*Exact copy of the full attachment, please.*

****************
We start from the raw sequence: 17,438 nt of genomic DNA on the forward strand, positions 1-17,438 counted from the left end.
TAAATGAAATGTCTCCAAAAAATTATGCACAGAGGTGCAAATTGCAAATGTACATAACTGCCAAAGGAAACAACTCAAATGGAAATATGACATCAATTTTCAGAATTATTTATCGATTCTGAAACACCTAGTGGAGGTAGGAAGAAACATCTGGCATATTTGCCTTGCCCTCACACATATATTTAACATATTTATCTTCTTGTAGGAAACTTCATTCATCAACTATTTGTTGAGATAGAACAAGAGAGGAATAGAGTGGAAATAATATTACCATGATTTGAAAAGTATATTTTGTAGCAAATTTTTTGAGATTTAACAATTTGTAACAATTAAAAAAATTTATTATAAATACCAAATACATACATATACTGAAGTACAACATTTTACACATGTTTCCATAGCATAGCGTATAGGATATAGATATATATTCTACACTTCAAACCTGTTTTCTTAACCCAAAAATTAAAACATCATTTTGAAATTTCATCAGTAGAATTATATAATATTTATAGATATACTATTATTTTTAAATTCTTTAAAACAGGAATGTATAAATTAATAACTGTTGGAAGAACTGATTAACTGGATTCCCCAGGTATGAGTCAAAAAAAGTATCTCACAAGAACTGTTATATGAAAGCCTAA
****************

We start from the raw sequence: 17,438 nt of genomic DNA on the forward strand, positions 1-17,438 counted from the left end.
TAAATGAAATGTCTCCAAAAAATTATGCACAGAGGTGCAAATTGCAAATGTACATAACTGCCAAAGGAAACAACTCAAATGGAAATATGACATCAATTTTCAGAATTATTTATCGATTCTGAAACACCTAGTGGAGGTAGGAAGAAACATCTGGCATATTTGCCTTGCCCTCACACATATATTTAACATATTTATCTTCTTGTAGGAAACTTCATTCATCAACTATTTGTTGAGATAGAACAAGAGAGGAATAGAGTGGAAATAATATTACCATGATTTGAAAAGTATATTTTGTAGCAAATTTTTTGAGATTTAACAATTTGTAACAATTAAAAAAATTTATTATAAATACCAAATACATACATATACTGAAGTACAACATTTTACACATGTTTCCATAGCATAGCGTATAGGATATAGATATATATTCTACACTTCAAACCTGTTTTCTTAACCCAAAAATTAAAACATCATTTTGAAATTTCATCAGTAGAATTATATAATATTTATAGATATACTATTATTTTTAAATTCTTTAAAACAGGAATGTATAAATTAATAACTGTTGGAAGAACTGATTAACTGGATTCCCCAGGTATGAGTCAAAAAAAGTATCTCACAAGAACTGTTATATGAAAGCCTAA